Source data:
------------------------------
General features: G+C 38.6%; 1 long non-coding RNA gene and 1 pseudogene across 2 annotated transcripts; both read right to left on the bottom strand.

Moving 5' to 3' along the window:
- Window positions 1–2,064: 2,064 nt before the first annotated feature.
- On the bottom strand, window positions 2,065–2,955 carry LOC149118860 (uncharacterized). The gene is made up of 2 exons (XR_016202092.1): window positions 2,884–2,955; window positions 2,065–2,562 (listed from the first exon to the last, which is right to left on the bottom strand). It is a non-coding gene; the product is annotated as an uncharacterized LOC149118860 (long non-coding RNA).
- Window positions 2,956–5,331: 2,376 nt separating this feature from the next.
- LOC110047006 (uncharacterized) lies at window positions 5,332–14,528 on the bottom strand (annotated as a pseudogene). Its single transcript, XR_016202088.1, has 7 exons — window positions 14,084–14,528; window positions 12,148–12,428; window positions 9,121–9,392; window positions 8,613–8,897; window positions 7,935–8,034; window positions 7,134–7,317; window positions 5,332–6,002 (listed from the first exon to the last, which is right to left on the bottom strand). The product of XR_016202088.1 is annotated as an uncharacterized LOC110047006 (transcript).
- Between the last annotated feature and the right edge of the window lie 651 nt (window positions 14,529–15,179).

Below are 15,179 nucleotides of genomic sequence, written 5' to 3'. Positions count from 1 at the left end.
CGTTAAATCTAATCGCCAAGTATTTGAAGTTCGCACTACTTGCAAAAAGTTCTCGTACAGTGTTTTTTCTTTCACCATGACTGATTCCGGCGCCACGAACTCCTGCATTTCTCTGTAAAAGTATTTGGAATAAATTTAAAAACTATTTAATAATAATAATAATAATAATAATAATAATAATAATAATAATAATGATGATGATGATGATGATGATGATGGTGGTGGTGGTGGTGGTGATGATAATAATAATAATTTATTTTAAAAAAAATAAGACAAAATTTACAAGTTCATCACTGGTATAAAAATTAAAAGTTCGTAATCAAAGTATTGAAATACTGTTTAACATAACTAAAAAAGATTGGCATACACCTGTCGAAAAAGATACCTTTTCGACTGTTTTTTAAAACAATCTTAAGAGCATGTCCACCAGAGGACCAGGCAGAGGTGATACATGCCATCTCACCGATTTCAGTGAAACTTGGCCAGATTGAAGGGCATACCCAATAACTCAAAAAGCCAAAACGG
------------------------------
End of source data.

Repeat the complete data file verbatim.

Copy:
General features: G+C 38.6%; 1 long non-coding RNA gene and 1 pseudogene across 2 annotated transcripts; both read right to left on the bottom strand.

Moving 5' to 3' along the window:
- Window positions 1–2,064: 2,064 nt before the first annotated feature.
- On the bottom strand, window positions 2,065–2,955 carry LOC149118860 (uncharacterized). The gene is made up of 2 exons (XR_016202092.1): window positions 2,884–2,955; window positions 2,065–2,562 (listed from the first exon to the last, which is right to left on the bottom strand). It is a non-coding gene; the product is annotated as an uncharacterized LOC149118860 (long non-coding RNA).
- Window positions 2,956–5,331: 2,376 nt separating this feature from the next.
- LOC110047006 (uncharacterized) lies at window positions 5,332–14,528 on the bottom strand (annotated as a pseudogene). Its single transcript, XR_016202088.1, has 7 exons — window positions 14,084–14,528; window positions 12,148–12,428; window positions 9,121–9,392; window positions 8,613–8,897; window positions 7,935–8,034; window positions 7,134–7,317; window positions 5,332–6,002 (listed from the first exon to the last, which is right to left on the bottom strand). The product of XR_016202088.1 is annotated as an uncharacterized LOC110047006 (transcript).
- Between the last annotated feature and the right edge of the window lie 651 nt (window positions 14,529–15,179).

Below are 15,179 nucleotides of genomic sequence, written 5' to 3'. Positions count from 1 at the left end.
CGTTAAATCTAATCGCCAAGTATTTGAAGTTCGCACTACTTGCAAAAAGTTCTCGTACAGTGTTTTTTCTTTCACCATGACTGATTCCGGCGCCACGAACTCCTGCATTTCTCTGTAAAAGTATTTGGAATAAATTTAAAAACTATTTAATAATAATAATAATAATAATAATAATAATAATAATAATAATAATGATGATGATGATGATGATGATGATGGTGGTGGTGGTGGTGGTGATGATAATAATAATAATTTATTTTAAAAAAAATAAGACAAAATTTACAAGTTCATCACTGGTATAAAAATTAAAAGTTCGTAATCAAAGTATTGAAATACTGTTTAACATAACTAAAAAAGATTGGCATACACCTGTCGAAAAAGATACCTTTTCGACTGTTTTTTAAAACAATCTTAAGAGCATGTCCACCAGAGGACCAGGCAGAGGTGATACATGCCATCTCACCGATTTCAGTGAAACTTGGCCAGATTGAAGGGCATACCCAATAACTCAAAAAGCCAAAACGG